Some fool called her, “trash.” And that’s when she made up her mind. She wanted to better herself, and her family. So, that’s what she did.
“That GED test,” she said, while she checked my blood pressure. “That ain’t no joke, now. It’s tough.”
Her accent is so Alabamian it hurts. She’s missing a few teeth, but it doesn’t look bad on her. She’s old, wiry, but strong.
Where she grew up, country folks didn’t go past the eighth grade—still don’t. And according to her daddy, “Once a young’un can read, it’s time to work.”
Saying this made her laugh.
All six of her brothers dropped out, so did she. She met a man who worked in a lumber mill, they had two children before she was twenty. She’s still with him. She calls him Beater. I don’t know why.
When she was twenty-four, Beater suggested she apply for a job at the hospital. She thought this was ridiculous. Hospitals didn’t hire poor white trash.
Even so, she inquired. They told her, she needed college. So she called a college. They said she needed a high-school diploma. So she called the high-school. They said she needed a GED.
For six years, she attended night classes. Beater took over cooking, and putting kids to bed.
“He believed in me,” she said. “He’d always say, ‘Wish I could do what you’re doing, but I’m too stupid.’ But he ain’t dumb, he paid for every bit of my school.”
If only there were more Beaters in the world.
She got her GED. Then, she zipped through college, clinicals, and even taught a little.
“Been a nurse since the seventies,” she said. “I work ER shifts too. Shoulda retired long ago. Shoot, my kids’re grown.”
Beater is pushing for retirement. He even bought an RV. He wants to visit the Everglades, the Grand Canyon, and above all, Las Vegas. She’s not ready.
“Ain’t about money,” she said. “I like to help people. If I didn’t, I reckon I’d die. Just last week, little girl came in the ER, they amputated her foot. I needed to be there for that. Just how I am.”
Life is funny. She went to school to better her life. Instead she betters everyone else’s. And all she asks, is that you don’t use her name when you write about her.
“Okay,” I said. “How about Beater’s name?”
“He won’t care,” she said. “But, maybe you can write in there how I used to think I was trash, but now I ain’t. Might help someone.”
It just did, ma’am.
Cate Bryson - August 16, 2016 2:52 pm
What an inspiration she is! Thank you Sean.
Jerenell Gorbutt - August 16, 2016 3:22 pm
Today, the happy is streaming down my face. I have shared you with my friends in TN. I know that you will not mind. They are good folks too. They have a lot of money now, but they grew up hard. They understand exactly what you are writing about and most days, they send me a little note to tell me thanks for telling them about that smart young man from Alabama…keep on writing youngun, you are making us proud! ms jere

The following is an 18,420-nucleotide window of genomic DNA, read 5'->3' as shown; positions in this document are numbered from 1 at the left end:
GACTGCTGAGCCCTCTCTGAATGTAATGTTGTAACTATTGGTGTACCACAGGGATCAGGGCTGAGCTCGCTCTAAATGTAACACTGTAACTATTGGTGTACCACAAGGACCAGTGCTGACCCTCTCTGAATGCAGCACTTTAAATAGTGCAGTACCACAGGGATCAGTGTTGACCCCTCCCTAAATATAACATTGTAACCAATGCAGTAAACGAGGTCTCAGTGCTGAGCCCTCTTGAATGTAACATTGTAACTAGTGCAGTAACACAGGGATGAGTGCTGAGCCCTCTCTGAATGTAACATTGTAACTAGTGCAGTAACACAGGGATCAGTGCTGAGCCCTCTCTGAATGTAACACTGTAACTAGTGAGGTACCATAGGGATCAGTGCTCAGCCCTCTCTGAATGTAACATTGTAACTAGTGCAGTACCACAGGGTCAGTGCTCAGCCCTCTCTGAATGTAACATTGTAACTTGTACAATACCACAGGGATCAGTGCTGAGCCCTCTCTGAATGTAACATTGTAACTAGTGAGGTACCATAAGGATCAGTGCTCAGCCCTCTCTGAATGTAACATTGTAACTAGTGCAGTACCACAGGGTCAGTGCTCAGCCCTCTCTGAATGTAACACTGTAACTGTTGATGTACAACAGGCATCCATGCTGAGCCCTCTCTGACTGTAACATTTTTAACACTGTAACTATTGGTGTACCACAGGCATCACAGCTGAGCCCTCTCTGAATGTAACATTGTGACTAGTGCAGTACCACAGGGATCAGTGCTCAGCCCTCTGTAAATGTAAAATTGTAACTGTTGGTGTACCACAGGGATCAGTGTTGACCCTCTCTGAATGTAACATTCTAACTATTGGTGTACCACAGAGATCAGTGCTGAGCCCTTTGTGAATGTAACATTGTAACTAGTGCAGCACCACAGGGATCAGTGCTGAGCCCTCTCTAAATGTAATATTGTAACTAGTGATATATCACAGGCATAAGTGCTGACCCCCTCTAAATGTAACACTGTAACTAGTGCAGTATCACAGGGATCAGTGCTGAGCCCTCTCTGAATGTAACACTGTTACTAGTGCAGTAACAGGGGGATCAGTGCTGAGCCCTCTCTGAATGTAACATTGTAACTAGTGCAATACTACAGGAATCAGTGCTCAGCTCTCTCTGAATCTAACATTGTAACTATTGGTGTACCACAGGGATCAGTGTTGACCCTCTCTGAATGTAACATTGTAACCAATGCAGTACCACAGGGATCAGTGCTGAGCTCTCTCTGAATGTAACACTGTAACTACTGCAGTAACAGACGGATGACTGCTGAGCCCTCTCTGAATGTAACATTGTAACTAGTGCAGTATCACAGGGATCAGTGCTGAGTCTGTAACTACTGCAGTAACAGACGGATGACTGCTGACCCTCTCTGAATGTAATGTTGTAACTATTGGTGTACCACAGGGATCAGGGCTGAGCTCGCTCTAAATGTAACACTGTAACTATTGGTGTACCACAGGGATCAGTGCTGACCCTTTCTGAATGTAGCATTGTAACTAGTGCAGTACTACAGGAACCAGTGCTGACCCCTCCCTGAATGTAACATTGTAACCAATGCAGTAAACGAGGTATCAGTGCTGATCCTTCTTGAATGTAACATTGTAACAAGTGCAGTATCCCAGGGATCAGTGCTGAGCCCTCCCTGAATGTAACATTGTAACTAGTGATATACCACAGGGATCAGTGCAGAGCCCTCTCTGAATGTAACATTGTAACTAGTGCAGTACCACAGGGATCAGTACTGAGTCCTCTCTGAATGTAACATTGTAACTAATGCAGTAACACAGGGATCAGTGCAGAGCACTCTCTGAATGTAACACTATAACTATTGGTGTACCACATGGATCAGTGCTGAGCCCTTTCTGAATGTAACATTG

Maureen - August 16, 2016 8:09 pm
a story of perseverance – thanks for that
Philip Huff - September 9, 2016 11:47 pm
Every time I read your stories they take me home to my front porch in Camden, AL. You are an incredible storyteller. Thank you for all you do!
Cynthia Maxwell - September 28, 2016 7:48 pm
I am a nurse. I have known many women like her. Probably a darn good nurse. Nursing is generous in that it has given many, including me, a chance to have a career, and gain respectability and self-esteem. I wish I could meet her, I wonder if I already have.
Janice Otinger - January 27, 2017 4:21 pm
Just when I think you can’t write anything better, lo and behold, you do!! Thanks so much for your inspiration….
Pam Germeroth - January 27, 2017 4:55 pm
Hopefully, Beater can pull her away from her other love long enough to see some sights! Thanks for sharing her story! She’s a hero for sure!
Kathy Burgess - January 28, 2017 5:53 am
I was a poor SC girl but our parents wanted better. 3 girls, the first 2 19 months apart the 3rd 10 years apart. We all graduated college, 2 with Masters Degrees. All of our children are doing well except one. One out of 8 ain’t bad. I AlabamaTrash Gone Good and Beater e st take that trip, tell them to come to Pensacola and I will show them around. And tell her I was a nurse for 43 years. Love your work, Sean.
Connie - December 7, 2017 4:00 pm
Just wow. I grew up poor white trash too. I’m a long way from having money now, but I graduated high school. I was good with numbers so I went to vocational school and I’ve been a bookkeeper for many years. My husband left 7 years ago, and I have been blessed to have this skill to keep a roof over our heads and food on the table. Perseverance, stubbornness, pure hard headedness-it’s a Southern trait. Thank you for celebrating all of us.
Sara - May 12, 2018 10:18 am
Thank goodness for the beaters and the loving hearts of the don’t use my name folk. Love to the both!